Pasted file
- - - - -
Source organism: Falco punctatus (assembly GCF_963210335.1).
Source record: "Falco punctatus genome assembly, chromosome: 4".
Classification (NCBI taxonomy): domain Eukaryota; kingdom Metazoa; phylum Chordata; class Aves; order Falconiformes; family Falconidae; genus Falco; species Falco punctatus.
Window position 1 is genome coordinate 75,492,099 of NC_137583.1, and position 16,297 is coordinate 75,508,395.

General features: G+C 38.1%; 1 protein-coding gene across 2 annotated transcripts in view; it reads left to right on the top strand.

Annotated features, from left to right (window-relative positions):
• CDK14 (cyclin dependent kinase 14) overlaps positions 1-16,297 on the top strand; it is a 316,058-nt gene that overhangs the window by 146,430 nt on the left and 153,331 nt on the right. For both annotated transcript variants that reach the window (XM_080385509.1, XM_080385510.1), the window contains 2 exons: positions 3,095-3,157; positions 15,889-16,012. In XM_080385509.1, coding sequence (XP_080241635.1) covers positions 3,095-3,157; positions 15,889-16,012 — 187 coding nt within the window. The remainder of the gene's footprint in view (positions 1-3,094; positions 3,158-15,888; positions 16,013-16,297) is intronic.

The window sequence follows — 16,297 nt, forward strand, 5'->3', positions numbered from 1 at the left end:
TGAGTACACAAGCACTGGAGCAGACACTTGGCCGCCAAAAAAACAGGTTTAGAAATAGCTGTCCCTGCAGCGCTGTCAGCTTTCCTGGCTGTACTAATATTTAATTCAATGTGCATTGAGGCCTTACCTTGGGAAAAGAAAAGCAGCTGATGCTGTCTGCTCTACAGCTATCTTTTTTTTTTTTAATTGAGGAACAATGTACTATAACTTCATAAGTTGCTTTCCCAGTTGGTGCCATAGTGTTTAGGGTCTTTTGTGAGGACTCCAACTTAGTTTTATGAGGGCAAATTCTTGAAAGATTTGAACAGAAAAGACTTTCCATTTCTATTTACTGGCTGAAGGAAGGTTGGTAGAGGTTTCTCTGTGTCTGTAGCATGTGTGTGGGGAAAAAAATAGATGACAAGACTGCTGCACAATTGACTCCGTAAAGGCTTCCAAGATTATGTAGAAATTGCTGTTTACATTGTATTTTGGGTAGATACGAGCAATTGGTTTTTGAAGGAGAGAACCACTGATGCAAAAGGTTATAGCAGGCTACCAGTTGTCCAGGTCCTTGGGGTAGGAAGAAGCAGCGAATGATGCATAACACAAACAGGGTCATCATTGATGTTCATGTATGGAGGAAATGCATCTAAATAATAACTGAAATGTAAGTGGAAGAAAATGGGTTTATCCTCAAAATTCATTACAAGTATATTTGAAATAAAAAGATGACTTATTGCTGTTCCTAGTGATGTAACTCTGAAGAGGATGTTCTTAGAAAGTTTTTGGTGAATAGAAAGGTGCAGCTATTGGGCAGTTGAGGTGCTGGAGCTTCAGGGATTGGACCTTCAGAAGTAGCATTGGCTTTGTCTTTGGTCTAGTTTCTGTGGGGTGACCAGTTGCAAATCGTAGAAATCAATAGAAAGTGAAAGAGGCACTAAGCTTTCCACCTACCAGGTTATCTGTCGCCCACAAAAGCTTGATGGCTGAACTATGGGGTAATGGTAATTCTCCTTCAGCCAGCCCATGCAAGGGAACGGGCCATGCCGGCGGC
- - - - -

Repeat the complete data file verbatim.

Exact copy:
Source organism: Falco punctatus (assembly GCF_963210335.1).
Source record: "Falco punctatus genome assembly, chromosome: 4".
Classification (NCBI taxonomy): domain Eukaryota; kingdom Metazoa; phylum Chordata; class Aves; order Falconiformes; family Falconidae; genus Falco; species Falco punctatus.
Window position 1 is genome coordinate 75,492,099 of NC_137583.1, and position 16,297 is coordinate 75,508,395.

General features: G+C 38.1%; 1 protein-coding gene across 2 annotated transcripts in view; it reads left to right on the top strand.

Annotated features, from left to right (window-relative positions):
• CDK14 (cyclin dependent kinase 14) overlaps positions 1-16,297 on the top strand; it is a 316,058-nt gene that overhangs the window by 146,430 nt on the left and 153,331 nt on the right. For both annotated transcript variants that reach the window (XM_080385509.1, XM_080385510.1), the window contains 2 exons: positions 3,095-3,157; positions 15,889-16,012. In XM_080385509.1, coding sequence (XP_080241635.1) covers positions 3,095-3,157; positions 15,889-16,012 — 187 coding nt within the window. The remainder of the gene's footprint in view (positions 1-3,094; positions 3,158-15,888; positions 16,013-16,297) is intronic.

The window sequence follows — 16,297 nt, forward strand, 5'->3', positions numbered from 1 at the left end:
TGAGTACACAAGCACTGGAGCAGACACTTGGCCGCCAAAAAAACAGGTTTAGAAATAGCTGTCCCTGCAGCGCTGTCAGCTTTCCTGGCTGTACTAATATTTAATTCAATGTGCATTGAGGCCTTACCTTGGGAAAAGAAAAGCAGCTGATGCTGTCTGCTCTACAGCTATCTTTTTTTTTTTTAATTGAGGAACAATGTACTATAACTTCATAAGTTGCTTTCCCAGTTGGTGCCATAGTGTTTAGGGTCTTTTGTGAGGACTCCAACTTAGTTTTATGAGGGCAAATTCTTGAAAGATTTGAACAGAAAAGACTTTCCATTTCTATTTACTGGCTGAAGGAAGGTTGGTAGAGGTTTCTCTGTGTCTGTAGCATGTGTGTGGGGAAAAAAATAGATGACAAGACTGCTGCACAATTGACTCCGTAAAGGCTTCCAAGATTATGTAGAAATTGCTGTTTACATTGTATTTTGGGTAGATACGAGCAATTGGTTTTTGAAGGAGAGAACCACTGATGCAAAAGGTTATAGCAGGCTACCAGTTGTCCAGGTCCTTGGGGTAGGAAGAAGCAGCGAATGATGCATAACACAAACAGGGTCATCATTGATGTTCATGTATGGAGGAAATGCATCTAAATAATAACTGAAATGTAAGTGGAAGAAAATGGGTTTATCCTCAAAATTCATTACAAGTATATTTGAAATAAAAAGATGACTTATTGCTGTTCCTAGTGATGTAACTCTGAAGAGGATGTTCTTAGAAAGTTTTTGGTGAATAGAAAGGTGCAGCTATTGGGCAGTTGAGGTGCTGGAGCTTCAGGGATTGGACCTTCAGAAGTAGCATTGGCTTTGTCTTTGGTCTAGTTTCTGTGGGGTGACCAGTTGCAAATCGTAGAAATCAATAGAAAGTGAAAGAGGCACTAAGCTTTCCACCTACCAGGTTATCTGTCGCCCACAAAAGCTTGATGGCTGAACTATGGGGTAATGGTAATTCTCCTTCAGCCAGCCCATGCAAGGGAACGGGCCATGCCGGCGGC